The Baldwin Felts Detective Agency had been brought in to suppress the Colorado miners. They brought with them an armored car mounted with a machine gun (the Death Special, they called it) that roamed the area spraying bullets. The day of the massacre (April 20th), the miners were celebrating Greek Easter. At 10:00 AM, the militia ringed the camp and began firing into the tents upon a signal from the commander, Lt. Karl E. Lindenfelter. Not one of the perpetrators of the slaughter was ever punished, but scores of miners and their leaders were arrested and black-balled from the coal industry.

A  monument erected by the UMWA stands today in Ludlow, Colorado in remembrance of the brave and innocent souls who died for freedom and human dignity.

Today, people enjoy taking potshots at Unions. Much of this is the result of a media controlled by the very forces that opposes unionization; some of it is the result of bonehead actions taken the union leaders themselves. However, the only thing standing between you (if you’re not a CEO) and complete servitude are unions, which is why conservatives abhor the Labor Movement.

I find it hard to write about individual improvement when there is so much denial going on in our country. To stay quiet during times of atrocity is to be complicit in its crimes. This is true of almost anyone who lived in Nazi Germany. Most of those people weren’t evil, they simply didn’t act. Like us today in the USA, there was too much to do, they were too busy, going about the time-consuming activities of daily living, to speak out. So after they came to get the butcher, then the teacher, and finally the neighbor, there was no one around to help when the same forces came for them because there was no one left to speak out against the evil.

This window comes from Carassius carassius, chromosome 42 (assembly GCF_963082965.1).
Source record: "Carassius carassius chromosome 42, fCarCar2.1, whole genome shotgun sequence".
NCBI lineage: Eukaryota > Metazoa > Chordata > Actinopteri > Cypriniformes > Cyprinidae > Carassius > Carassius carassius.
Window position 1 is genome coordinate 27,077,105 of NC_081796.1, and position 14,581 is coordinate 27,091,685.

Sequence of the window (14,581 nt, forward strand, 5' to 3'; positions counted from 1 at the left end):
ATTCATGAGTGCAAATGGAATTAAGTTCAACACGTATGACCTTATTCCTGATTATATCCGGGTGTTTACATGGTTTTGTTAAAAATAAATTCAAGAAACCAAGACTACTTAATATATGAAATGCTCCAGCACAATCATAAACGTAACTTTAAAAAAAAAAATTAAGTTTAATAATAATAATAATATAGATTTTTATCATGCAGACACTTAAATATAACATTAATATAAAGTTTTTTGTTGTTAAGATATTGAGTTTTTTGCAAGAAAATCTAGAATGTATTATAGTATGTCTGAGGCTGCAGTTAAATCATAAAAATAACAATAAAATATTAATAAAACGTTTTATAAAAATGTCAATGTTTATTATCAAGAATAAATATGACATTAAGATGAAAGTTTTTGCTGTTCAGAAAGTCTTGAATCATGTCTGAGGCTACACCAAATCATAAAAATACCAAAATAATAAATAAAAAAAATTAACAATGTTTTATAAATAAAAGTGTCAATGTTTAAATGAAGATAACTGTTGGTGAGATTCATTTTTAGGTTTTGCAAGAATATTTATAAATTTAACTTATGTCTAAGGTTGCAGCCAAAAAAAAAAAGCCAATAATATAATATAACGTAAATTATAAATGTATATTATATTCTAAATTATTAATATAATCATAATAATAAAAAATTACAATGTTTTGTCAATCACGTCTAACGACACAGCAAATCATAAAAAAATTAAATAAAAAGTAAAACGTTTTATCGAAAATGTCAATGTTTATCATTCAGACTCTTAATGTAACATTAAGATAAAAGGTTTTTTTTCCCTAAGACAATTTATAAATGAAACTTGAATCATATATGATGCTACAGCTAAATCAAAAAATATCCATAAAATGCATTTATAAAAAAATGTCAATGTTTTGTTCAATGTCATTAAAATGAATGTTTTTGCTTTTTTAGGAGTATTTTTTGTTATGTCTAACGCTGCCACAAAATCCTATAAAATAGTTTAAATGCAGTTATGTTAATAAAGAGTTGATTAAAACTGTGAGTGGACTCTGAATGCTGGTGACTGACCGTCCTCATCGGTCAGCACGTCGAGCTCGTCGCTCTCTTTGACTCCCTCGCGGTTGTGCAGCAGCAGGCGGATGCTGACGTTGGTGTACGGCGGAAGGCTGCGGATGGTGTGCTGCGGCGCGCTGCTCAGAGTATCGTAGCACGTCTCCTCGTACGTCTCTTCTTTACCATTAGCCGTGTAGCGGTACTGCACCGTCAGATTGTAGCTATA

In the past, people have asked me to write about actions we can take to improve things. That comes later. Before we can act, we must become aware. I write in the hopes that even one person can gain some awareness. Mass movements of social change are founded in this notion of enlightening one mind at a time. History shows us, as Margaret Meade observed many years ago: “Never doubt that a small group of thoughtful people could change the world. Indeed, it’s the only thing that ever has.” The fact remains that the same mindset that is the cause of the problem can never be used to bring about a solution. Solutions require a change of mind, an evolution of the individual and collective consciousness.

I will leave you with the words of someone who was a lot better at this than I will ever hope to be:

“We must not confuse dissent with disloyalty,” Edward R. Murrow said in 1954. “We must remember always that accusation is not proof, and that conviction depends upon evidence and due process of law.

“We will not walk in fear, one of another. We will not be driven by fear into an age of unreason, if we dig deep in our history and our doctrine, and remember that we are not descended from fearful men, not from men who feared to write, to speak, to associate, and to defend causes that were for the moment unpopular.”


Remember to give thanks to all those men, women, and children who had the fuckin’ cojones to lay down their lives for their convictions so that we could enjoy better lives.

My name is Eddie and I’m in recovery from civilization…